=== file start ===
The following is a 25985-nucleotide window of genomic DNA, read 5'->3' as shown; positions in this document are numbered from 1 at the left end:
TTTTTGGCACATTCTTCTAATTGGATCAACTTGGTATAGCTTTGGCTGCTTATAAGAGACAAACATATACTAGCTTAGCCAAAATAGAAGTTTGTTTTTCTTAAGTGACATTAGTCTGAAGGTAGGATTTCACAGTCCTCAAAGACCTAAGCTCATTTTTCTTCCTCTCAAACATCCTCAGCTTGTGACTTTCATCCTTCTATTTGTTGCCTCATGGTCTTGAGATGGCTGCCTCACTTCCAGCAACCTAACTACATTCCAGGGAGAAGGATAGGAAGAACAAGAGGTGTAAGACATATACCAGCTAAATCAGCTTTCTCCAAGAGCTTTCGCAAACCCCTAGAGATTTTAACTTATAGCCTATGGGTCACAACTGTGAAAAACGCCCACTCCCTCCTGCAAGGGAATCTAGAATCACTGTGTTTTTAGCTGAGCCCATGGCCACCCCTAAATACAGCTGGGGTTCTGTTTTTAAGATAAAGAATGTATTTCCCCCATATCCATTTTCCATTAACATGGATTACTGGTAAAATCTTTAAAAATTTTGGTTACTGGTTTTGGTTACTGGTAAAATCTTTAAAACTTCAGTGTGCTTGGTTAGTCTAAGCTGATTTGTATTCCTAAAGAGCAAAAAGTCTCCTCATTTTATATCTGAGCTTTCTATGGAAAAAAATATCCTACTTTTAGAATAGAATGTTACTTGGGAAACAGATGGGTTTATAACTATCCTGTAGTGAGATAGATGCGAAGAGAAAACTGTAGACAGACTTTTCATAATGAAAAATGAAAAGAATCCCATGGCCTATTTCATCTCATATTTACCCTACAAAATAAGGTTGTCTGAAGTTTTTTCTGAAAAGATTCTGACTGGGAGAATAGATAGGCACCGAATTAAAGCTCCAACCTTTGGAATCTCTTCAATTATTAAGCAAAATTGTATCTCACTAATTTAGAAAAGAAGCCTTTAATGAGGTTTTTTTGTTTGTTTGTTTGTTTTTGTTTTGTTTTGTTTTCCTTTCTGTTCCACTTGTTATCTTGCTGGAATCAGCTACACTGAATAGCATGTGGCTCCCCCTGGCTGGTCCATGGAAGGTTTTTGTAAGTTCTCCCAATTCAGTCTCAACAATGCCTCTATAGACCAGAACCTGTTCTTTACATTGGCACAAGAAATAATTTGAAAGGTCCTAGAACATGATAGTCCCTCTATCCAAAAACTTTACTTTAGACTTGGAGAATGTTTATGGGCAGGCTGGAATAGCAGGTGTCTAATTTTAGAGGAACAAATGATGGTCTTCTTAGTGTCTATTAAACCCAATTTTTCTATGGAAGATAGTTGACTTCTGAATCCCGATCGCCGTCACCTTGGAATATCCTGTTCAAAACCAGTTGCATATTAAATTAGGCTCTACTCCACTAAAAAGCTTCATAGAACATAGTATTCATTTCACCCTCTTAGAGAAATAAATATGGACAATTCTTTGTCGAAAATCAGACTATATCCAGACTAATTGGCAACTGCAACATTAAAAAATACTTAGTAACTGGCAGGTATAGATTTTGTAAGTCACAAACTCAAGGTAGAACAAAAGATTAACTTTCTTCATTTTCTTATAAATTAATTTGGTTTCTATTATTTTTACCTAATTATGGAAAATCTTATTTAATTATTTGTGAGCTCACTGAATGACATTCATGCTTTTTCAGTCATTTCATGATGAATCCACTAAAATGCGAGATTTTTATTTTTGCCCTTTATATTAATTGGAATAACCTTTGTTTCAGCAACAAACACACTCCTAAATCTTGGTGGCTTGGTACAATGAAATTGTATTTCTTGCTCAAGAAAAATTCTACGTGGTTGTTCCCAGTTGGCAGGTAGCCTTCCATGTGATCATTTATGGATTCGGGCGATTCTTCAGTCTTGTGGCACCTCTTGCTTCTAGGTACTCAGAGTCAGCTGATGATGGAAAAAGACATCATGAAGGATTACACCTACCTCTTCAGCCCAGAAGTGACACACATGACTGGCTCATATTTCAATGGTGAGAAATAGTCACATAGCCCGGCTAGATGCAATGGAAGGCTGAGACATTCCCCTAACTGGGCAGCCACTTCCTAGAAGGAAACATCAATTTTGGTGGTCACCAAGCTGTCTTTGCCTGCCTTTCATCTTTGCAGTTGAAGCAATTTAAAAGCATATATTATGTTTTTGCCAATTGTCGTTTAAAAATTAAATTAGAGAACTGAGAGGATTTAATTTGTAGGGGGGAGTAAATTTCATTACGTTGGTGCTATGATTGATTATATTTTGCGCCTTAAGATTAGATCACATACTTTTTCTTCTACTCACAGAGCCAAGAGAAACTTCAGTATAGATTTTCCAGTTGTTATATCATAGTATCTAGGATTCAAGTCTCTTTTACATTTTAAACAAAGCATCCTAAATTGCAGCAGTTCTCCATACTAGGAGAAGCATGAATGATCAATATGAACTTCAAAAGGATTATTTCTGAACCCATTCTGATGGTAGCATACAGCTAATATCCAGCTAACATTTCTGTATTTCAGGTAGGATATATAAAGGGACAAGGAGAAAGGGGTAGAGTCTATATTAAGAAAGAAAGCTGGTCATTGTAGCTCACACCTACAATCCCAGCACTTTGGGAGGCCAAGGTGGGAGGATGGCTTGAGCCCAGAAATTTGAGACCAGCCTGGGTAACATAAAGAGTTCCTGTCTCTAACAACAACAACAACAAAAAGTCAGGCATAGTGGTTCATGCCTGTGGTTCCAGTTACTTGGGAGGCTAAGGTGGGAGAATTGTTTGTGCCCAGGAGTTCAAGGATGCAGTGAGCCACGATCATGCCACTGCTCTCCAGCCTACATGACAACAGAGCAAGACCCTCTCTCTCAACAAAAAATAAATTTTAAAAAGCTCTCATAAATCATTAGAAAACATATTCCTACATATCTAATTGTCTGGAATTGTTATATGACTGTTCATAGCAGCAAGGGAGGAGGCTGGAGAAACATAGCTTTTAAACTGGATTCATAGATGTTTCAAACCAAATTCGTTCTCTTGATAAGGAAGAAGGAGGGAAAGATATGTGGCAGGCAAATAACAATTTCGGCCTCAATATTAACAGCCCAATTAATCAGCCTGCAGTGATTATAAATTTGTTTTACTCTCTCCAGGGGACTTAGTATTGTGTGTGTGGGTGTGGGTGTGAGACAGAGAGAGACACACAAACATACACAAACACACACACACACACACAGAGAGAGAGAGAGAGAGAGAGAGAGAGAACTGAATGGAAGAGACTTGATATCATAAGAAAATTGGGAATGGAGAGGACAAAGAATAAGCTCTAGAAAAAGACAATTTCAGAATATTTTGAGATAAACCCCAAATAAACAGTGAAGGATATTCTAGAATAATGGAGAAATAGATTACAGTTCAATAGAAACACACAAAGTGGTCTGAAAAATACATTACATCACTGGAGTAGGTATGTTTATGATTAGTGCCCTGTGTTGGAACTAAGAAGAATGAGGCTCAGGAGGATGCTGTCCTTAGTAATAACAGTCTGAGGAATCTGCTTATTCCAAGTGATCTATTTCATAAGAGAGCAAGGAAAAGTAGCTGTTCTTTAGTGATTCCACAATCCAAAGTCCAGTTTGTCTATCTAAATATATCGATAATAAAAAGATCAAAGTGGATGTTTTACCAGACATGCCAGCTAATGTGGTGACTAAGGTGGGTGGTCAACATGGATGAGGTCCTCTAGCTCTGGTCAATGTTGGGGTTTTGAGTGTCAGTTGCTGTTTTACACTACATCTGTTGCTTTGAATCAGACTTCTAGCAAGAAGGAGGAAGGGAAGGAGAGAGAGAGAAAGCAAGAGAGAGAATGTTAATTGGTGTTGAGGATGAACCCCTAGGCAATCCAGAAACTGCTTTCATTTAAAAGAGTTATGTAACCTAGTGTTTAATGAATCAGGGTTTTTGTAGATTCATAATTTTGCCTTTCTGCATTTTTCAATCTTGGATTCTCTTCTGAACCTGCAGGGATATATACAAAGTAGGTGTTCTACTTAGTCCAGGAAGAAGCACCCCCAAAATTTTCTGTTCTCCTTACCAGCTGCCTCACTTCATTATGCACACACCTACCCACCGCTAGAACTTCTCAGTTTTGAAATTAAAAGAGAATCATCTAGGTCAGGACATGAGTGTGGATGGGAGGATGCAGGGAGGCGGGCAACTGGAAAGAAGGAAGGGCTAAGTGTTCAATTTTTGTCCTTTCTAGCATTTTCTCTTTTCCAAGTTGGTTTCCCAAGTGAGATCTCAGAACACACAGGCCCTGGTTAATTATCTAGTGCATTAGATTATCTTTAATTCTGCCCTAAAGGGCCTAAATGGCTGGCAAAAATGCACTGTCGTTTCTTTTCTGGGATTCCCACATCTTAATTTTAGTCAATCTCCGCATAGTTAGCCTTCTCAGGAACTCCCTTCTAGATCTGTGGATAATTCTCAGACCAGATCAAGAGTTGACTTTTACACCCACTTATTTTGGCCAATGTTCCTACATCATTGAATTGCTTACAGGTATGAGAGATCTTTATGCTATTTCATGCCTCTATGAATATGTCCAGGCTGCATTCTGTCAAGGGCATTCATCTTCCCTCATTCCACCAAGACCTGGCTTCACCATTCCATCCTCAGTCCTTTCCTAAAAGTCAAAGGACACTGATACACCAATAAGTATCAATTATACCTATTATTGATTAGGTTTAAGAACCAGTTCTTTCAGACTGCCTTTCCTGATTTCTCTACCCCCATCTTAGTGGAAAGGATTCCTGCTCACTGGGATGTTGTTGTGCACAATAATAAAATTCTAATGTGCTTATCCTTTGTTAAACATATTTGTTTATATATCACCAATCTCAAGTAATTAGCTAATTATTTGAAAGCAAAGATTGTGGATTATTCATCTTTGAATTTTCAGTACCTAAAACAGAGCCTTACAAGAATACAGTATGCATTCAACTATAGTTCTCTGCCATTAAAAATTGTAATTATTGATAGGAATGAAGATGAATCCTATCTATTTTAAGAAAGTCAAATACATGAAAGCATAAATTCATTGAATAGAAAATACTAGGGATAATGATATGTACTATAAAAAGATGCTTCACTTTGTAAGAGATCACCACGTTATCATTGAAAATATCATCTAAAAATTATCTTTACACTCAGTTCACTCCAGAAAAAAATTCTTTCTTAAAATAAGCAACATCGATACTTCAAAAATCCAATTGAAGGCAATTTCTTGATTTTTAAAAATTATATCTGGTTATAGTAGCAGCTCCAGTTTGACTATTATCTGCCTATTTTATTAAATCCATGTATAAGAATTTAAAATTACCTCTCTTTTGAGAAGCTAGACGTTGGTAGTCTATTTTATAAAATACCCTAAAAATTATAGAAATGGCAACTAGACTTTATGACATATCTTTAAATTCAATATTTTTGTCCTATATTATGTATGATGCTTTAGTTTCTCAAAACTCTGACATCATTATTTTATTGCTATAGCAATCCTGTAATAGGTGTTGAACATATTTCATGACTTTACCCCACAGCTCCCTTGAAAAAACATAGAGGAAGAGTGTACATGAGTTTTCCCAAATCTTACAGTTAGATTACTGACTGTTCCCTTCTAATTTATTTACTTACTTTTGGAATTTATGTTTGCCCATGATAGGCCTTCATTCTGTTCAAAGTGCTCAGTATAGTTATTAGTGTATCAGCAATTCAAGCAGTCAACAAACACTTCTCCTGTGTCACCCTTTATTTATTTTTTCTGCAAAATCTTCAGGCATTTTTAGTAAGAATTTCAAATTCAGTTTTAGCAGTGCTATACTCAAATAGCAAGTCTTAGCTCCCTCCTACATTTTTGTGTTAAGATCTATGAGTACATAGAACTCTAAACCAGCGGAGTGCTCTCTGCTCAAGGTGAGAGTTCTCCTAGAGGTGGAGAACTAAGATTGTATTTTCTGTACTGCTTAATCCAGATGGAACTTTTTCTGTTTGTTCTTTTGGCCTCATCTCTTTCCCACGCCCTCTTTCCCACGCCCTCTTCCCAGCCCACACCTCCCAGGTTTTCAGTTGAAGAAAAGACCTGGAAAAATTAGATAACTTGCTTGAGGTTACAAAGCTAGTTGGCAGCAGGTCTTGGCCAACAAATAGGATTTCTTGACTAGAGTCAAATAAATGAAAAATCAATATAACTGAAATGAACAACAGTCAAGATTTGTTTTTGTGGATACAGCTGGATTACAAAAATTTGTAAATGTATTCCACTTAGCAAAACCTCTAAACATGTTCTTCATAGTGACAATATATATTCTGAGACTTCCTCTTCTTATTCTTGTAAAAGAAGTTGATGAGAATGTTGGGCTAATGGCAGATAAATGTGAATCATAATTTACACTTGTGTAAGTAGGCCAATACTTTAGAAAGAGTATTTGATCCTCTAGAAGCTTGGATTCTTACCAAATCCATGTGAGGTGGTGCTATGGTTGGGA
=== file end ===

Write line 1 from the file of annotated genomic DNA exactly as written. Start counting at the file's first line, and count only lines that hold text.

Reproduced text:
The following is a 25985-nucleotide window of genomic DNA, read 5'->3' as shown; positions in this document are numbered from 1 at the left end: